How were space and movement in Roman cities affected by economic life? What can the study of Roman urban landscapes tell us about the nature of the Roman economy? These are the central questions addressed in this volume. While there exist many studies of Roman urban space and of the Roman economy, rarely have the two topics been investigated together in a sustained fashion. In this volume, an international team of archaeologists and historians focuses explicitly on the economics of space and mobility in Roman Imperial cities, in both Italy and the provinces, east and west. Employing many kinds of material and written evidence and a wide range of methodologies, the contributors cast new light both on well-known and on less-explored sites. With their direct focus on the everyday economic uses of urban spaces and the movements through them, the contributors offer a fresh and innovative perspective on the workings of Roman urban economies and on the debates concerning space in the Roman world. This volume will be of interest to archaeologists and historians, both those studying the Greco-Roman world and those focusing on urban economic space in other periods and places as well as to other scholars studying premodern urbanism and urban economies.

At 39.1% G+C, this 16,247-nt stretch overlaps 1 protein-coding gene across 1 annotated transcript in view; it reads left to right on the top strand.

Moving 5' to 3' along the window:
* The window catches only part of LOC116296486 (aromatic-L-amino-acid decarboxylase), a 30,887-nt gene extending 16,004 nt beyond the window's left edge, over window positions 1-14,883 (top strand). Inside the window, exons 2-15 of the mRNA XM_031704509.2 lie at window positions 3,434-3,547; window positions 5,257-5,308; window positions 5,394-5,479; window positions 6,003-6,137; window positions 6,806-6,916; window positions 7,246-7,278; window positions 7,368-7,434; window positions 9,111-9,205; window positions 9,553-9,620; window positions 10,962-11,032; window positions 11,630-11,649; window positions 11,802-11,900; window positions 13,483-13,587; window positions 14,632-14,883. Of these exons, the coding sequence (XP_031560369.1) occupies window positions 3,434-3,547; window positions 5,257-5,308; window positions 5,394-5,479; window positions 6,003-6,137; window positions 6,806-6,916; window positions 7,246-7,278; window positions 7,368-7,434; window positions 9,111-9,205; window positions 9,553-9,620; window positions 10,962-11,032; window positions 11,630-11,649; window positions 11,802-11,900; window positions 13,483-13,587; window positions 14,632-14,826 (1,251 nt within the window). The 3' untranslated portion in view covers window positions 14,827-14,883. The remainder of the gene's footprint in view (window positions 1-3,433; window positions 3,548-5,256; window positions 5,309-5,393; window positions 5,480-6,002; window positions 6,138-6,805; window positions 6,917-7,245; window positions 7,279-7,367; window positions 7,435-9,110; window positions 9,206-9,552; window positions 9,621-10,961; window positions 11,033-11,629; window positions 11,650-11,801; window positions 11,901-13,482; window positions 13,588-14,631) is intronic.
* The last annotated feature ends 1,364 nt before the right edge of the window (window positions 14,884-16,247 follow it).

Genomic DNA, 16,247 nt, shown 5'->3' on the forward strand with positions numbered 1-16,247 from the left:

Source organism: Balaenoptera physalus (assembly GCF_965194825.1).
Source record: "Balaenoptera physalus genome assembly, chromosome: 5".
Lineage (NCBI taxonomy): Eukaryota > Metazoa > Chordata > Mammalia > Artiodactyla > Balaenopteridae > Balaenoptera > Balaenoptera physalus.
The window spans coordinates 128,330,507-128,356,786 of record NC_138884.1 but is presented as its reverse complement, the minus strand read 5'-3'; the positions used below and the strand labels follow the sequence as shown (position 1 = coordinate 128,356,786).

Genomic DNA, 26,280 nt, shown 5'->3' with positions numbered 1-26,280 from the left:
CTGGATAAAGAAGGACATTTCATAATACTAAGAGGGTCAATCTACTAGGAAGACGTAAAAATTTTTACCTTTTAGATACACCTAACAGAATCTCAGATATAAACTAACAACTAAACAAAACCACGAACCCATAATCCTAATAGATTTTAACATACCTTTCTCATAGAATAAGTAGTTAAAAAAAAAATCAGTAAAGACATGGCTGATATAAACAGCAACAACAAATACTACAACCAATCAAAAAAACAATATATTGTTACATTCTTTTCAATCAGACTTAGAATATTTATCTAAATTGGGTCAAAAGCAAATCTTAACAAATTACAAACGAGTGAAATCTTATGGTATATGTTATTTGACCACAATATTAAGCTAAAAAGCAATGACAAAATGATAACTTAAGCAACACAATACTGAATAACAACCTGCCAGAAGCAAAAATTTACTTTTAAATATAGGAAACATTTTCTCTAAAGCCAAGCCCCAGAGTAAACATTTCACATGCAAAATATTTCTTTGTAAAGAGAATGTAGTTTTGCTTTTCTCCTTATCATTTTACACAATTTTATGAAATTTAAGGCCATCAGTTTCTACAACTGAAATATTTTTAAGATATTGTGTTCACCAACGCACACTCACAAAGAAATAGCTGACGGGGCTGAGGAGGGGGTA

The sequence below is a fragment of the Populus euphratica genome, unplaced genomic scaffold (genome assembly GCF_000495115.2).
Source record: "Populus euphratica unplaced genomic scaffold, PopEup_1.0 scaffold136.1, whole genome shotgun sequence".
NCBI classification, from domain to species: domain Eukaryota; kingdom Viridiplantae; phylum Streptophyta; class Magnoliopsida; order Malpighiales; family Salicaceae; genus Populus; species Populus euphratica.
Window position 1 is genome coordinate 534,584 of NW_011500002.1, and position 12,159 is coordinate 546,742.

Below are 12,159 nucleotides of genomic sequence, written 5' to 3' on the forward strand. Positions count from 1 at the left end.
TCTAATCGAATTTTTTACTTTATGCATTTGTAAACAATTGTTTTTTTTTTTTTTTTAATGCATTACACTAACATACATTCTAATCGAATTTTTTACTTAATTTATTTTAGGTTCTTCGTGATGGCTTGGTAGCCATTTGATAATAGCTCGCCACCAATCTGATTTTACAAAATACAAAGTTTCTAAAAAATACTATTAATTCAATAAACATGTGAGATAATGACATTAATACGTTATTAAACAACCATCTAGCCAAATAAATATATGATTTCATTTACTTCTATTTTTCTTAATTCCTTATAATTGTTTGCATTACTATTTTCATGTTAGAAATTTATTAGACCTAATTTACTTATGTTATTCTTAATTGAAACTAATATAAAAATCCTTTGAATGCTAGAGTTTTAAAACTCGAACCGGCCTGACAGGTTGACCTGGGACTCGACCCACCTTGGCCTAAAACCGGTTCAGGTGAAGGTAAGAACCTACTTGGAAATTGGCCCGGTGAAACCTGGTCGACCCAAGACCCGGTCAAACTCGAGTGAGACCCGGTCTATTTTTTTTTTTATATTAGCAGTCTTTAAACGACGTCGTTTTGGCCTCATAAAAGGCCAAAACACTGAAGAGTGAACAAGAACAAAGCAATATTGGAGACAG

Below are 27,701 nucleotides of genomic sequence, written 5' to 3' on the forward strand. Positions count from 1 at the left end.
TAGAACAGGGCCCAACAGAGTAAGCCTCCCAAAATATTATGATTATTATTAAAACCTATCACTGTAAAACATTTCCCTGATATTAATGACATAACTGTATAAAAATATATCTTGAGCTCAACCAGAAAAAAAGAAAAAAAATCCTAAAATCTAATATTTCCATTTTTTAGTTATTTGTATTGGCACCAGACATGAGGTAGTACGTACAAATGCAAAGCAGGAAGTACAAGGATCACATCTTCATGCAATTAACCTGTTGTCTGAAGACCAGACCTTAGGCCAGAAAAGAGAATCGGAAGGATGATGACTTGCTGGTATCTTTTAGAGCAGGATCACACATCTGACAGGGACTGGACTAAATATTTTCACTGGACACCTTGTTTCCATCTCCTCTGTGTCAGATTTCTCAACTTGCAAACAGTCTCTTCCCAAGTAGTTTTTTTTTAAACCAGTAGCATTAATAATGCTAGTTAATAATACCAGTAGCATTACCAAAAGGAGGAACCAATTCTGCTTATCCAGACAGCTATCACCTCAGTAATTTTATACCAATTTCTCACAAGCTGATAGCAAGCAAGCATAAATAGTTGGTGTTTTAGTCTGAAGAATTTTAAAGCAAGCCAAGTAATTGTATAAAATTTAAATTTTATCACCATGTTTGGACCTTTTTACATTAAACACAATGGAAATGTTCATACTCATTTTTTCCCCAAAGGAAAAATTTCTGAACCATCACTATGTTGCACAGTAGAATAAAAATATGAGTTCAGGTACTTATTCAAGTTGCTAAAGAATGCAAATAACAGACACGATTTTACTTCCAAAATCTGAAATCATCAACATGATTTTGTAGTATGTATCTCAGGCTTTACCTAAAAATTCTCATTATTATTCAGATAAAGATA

Decoration and Display in Rome's Imperial Thermae

Decoration and Display in Rome's Imperial Thermae PDF Author: Maryl B. Gensheimer
Publisher: Oxford University Press
ISBN: 0190902612
Category : Art
Languages : en
Pages : 368

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Book Description